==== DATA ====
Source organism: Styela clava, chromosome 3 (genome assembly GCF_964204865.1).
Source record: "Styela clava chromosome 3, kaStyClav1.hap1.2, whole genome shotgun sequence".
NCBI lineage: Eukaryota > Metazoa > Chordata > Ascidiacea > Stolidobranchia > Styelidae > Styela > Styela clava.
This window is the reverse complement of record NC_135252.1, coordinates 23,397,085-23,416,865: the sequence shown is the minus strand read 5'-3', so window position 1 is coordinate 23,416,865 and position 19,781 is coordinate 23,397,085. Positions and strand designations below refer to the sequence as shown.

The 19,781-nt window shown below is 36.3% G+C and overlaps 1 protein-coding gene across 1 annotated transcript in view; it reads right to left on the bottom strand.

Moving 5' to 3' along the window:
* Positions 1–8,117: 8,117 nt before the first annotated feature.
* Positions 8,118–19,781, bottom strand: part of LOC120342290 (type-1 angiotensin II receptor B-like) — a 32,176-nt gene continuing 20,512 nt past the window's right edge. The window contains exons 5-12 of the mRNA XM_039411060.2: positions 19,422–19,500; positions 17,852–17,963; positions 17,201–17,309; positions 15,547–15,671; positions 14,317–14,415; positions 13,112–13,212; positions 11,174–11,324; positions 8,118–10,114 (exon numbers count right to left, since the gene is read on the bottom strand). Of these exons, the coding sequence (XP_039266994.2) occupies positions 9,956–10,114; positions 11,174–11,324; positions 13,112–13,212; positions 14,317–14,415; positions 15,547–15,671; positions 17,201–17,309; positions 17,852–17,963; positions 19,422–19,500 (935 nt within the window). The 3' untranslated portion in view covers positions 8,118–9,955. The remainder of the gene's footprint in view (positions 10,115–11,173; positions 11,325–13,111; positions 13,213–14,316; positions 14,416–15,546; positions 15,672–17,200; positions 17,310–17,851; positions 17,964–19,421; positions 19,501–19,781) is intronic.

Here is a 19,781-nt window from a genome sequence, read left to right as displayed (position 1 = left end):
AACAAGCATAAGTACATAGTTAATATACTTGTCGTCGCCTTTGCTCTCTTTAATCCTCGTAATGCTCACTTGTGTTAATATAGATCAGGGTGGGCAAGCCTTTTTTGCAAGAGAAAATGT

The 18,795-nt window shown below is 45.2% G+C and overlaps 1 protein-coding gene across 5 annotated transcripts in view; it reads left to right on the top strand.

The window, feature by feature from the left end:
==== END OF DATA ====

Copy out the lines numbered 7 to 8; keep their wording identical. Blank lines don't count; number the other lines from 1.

* Positions 1–8,117: 8,117 nt before the first annotated feature.
* Positions 8,118–19,781, bottom strand: part of LOC120342290 (type-1 angiotensin II receptor B-like) — a 32,176-nt gene continuing 20,512 nt past the window's right edge. The window contains exons 5-12 of the mRNA XM_039411060.2: positions 19,422–19,500; positions 17,852–17,963; positions 17,201–17,309; positions 15,547–15,671; positions 14,317–14,415; positions 13,112–13,212; positions 11,174–11,324; positions 8,118–10,114 (exon numbers count right to left, since the gene is read on the bottom strand). Of these exons, the coding sequence (XP_039266994.2) occupies positions 9,956–10,114; positions 11,174–11,324; positions 13,112–13,212; positions 14,317–14,415; positions 15,547–15,671; positions 17,201–17,309; positions 17,852–17,963; positions 19,422–19,500 (935 nt within the window). The 3' untranslated portion in view covers positions 8,118–9,955. The remainder of the gene's footprint in view (positions 10,115–11,173; positions 11,325–13,111; positions 13,213–14,316; positions 14,416–15,546; positions 15,672–17,200; positions 17,310–17,851; positions 17,964–19,421; positions 19,501–19,781) is intronic.